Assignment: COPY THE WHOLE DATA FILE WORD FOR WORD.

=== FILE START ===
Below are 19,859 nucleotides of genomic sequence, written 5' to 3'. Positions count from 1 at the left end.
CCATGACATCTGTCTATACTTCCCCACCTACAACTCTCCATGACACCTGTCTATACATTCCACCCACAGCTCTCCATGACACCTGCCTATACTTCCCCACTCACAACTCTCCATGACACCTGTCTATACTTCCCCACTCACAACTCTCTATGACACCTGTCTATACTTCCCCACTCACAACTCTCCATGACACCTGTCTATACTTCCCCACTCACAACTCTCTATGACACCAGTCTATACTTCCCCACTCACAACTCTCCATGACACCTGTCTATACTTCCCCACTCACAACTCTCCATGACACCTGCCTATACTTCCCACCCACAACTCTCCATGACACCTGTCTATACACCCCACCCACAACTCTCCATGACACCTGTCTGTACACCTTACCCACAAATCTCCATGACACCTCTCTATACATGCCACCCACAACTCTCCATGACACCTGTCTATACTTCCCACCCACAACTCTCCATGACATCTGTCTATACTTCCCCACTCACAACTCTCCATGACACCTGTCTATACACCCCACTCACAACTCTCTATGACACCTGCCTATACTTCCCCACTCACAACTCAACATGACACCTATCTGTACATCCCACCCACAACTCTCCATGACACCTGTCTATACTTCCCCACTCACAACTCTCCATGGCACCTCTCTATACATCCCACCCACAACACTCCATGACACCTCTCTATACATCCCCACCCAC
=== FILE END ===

Below are 19,859 nucleotides of genomic sequence, written 5' to 3'. Positions count from 1 at the left end.
CCATGACATCTGTCTATACTTCCCCACCTACAACTCTCCATGACACCTGTCTATACATTCCACCCACAGCTCTCCATGACACCTGCCTATACTTCCCCACTCACAACTCTCCATGACACCTGTCTATACTTCCCCACTCACAACTCTCTATGACACCTGTCTATACTTCCCCACTCACAACTCTCCATGACACCTGTCTATACTTCCCCACTCACAACTCTCTATGACACCAGTCTATACTTCCCCACTCACAACTCTCCATGACACCTGTCTATACTTCCCCACTCACAACTCTCCATGACACCTGCCTATACTTCCCACCCACAACTCTCCATGACACCTGTCTATACACCCCACCCACAACTCTCCATGACACCTGTCTGTACACCTTACCCACAAATCTCCATGACACCTCTCTATACATGCCACCCACAACTCTCCATGACACCTGTCTATACTTCCCACCCACAACTCTCCATGACATCTGTCTATACTTCCCCACTCACAACTCTCCATGACACCTGTCTATACACCCCACTCACAACTCTCTATGACACCTGCCTATACTTCCCCACTCACAACTCAACATGACACCTATCTGTACATCCCACCCACAACTCTCCATGACACCTGTCTATACTTCCCCACTCACAACTCTCCATGGCACCTCTCTATACATCCCACCCACAACACTCCATGACACCTCTCTATACATCCCCACCCAC